Tricia Tan


How was it, before you went under? Perhaps you counted
backwards, your numbers moonwalking
into their blank little frames. This life in unbulleted
powerpoint and unloaded image. While waiting did you
remember your skin once held craters gaping
like the blushing lips of carps unmoored
from their bodies, blubbering into their plasticky caves? While waiting
does one grasp the lone finger of a metal bar
close a fist around that silent half-prayer? While waiting should
One pray that the surgeon has been born again, that
The scalpel, too, might herald new birth? This same blade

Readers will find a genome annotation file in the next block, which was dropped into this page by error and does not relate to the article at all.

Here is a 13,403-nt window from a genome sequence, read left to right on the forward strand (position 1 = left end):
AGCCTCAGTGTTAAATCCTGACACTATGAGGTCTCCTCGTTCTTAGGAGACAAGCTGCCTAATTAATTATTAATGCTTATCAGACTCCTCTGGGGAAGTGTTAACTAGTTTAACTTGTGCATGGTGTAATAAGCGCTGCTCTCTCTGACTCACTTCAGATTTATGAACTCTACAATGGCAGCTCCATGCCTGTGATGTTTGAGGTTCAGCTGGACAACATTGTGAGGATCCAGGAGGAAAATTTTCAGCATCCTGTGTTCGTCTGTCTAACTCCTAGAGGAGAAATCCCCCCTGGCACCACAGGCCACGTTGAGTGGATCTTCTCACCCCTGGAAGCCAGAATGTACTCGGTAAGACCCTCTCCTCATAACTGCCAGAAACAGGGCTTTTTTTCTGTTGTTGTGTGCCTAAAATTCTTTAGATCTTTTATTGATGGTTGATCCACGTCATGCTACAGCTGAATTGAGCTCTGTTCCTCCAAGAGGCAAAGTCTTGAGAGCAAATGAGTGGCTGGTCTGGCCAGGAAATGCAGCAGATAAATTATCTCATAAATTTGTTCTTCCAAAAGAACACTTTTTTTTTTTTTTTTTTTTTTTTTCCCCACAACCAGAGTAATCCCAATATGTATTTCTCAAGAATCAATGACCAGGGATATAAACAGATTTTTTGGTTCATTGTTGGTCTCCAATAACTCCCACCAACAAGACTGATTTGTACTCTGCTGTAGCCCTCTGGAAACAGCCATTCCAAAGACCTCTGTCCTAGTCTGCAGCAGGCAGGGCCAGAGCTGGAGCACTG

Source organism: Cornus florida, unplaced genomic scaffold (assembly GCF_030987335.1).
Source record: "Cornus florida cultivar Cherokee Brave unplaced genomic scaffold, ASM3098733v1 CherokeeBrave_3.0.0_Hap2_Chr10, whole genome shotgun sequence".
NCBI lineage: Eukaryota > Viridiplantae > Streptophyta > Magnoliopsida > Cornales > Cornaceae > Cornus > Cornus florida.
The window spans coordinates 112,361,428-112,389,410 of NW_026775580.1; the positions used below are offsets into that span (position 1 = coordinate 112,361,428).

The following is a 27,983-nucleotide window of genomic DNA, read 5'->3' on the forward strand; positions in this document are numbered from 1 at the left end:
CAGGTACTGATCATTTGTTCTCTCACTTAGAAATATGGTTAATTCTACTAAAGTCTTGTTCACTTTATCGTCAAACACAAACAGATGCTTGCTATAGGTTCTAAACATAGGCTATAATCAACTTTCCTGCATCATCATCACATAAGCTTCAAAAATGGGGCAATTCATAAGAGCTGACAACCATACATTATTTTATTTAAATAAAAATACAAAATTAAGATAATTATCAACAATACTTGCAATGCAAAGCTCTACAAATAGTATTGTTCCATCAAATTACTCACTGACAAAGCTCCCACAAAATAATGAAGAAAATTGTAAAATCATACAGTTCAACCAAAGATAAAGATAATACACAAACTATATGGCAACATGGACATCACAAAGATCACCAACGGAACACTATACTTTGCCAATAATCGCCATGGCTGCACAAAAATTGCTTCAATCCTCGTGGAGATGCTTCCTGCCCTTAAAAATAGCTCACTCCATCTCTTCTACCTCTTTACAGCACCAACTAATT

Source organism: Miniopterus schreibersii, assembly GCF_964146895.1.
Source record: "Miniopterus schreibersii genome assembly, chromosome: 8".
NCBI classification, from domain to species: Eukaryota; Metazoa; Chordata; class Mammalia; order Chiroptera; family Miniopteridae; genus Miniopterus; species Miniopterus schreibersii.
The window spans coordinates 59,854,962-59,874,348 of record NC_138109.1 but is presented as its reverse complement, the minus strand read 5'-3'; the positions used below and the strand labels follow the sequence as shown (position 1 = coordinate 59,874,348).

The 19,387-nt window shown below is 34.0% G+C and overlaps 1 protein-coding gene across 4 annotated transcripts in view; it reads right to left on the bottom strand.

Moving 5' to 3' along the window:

Once unearthed a treasure of a girl from the same cavity, the enjambment
of your unsung sonnet, the first word of your psalms
of ascent. This cancer like the uncommissioned black out poem:
Your choked: I ⬛ am ⬛ grateful, ⬛ Lord
While waiting who knew remission was less
comma than parenthesis? That your bravery birthed
a bold new world with its strange grammar and unbolted syntax, run on
lines that never quite found their ends.

Tricia Tan Hui Ling is an undergraduate medical student from Singapore. She has been published in Quarterly Literary Review Singapore, and writes about her faith on A lover of words and meanings, she can often be found scribbling poetry in old case notes. Out of wards, she runs an online bakery and hosts a global health podcast.